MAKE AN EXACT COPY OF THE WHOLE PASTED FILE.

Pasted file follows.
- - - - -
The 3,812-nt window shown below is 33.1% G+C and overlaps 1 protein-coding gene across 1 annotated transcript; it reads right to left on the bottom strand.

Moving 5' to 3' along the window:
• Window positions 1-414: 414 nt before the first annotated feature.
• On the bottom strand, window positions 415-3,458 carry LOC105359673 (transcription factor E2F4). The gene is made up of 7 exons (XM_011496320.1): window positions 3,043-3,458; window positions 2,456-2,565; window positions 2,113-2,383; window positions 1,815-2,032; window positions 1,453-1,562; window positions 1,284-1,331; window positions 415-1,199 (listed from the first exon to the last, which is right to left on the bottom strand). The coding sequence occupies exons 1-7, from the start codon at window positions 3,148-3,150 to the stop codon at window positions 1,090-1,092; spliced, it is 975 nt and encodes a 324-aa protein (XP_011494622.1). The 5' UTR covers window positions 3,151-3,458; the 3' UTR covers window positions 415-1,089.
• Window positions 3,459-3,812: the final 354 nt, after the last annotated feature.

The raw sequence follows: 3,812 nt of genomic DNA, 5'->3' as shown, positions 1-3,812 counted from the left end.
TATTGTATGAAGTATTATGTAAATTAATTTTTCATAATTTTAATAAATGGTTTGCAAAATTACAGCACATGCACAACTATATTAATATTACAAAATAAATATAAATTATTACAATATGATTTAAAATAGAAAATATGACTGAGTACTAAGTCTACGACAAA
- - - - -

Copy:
The 3,812-nt window shown below is 33.1% G+C and overlaps 1 protein-coding gene across 1 annotated transcript; it reads right to left on the bottom strand.

Moving 5' to 3' along the window:
• Window positions 1-414: 414 nt before the first annotated feature.
• On the bottom strand, window positions 415-3,458 carry LOC105359673 (transcription factor E2F4). The gene is made up of 7 exons (XM_011496320.1): window positions 3,043-3,458; window positions 2,456-2,565; window positions 2,113-2,383; window positions 1,815-2,032; window positions 1,453-1,562; window positions 1,284-1,331; window positions 415-1,199 (listed from the first exon to the last, which is right to left on the bottom strand). The coding sequence occupies exons 1-7, from the start codon at window positions 3,148-3,150 to the stop codon at window positions 1,090-1,092; spliced, it is 975 nt and encodes a 324-aa protein (XP_011494622.1). The 5' UTR covers window positions 3,151-3,458; the 3' UTR covers window positions 415-1,089.
• Window positions 3,459-3,812: the final 354 nt, after the last annotated feature.

The raw sequence follows: 3,812 nt of genomic DNA, 5'->3' as shown, positions 1-3,812 counted from the left end.
TATTGTATGAAGTATTATGTAAATTAATTTTTCATAATTTTAATAAATGGTTTGCAAAATTACAGCACATGCACAACTATATTAATATTACAAAATAAATATAAATTATTACAATATGATTTAAAATAGAAAATATGACTGAGTACTAAGTCTACGACAAA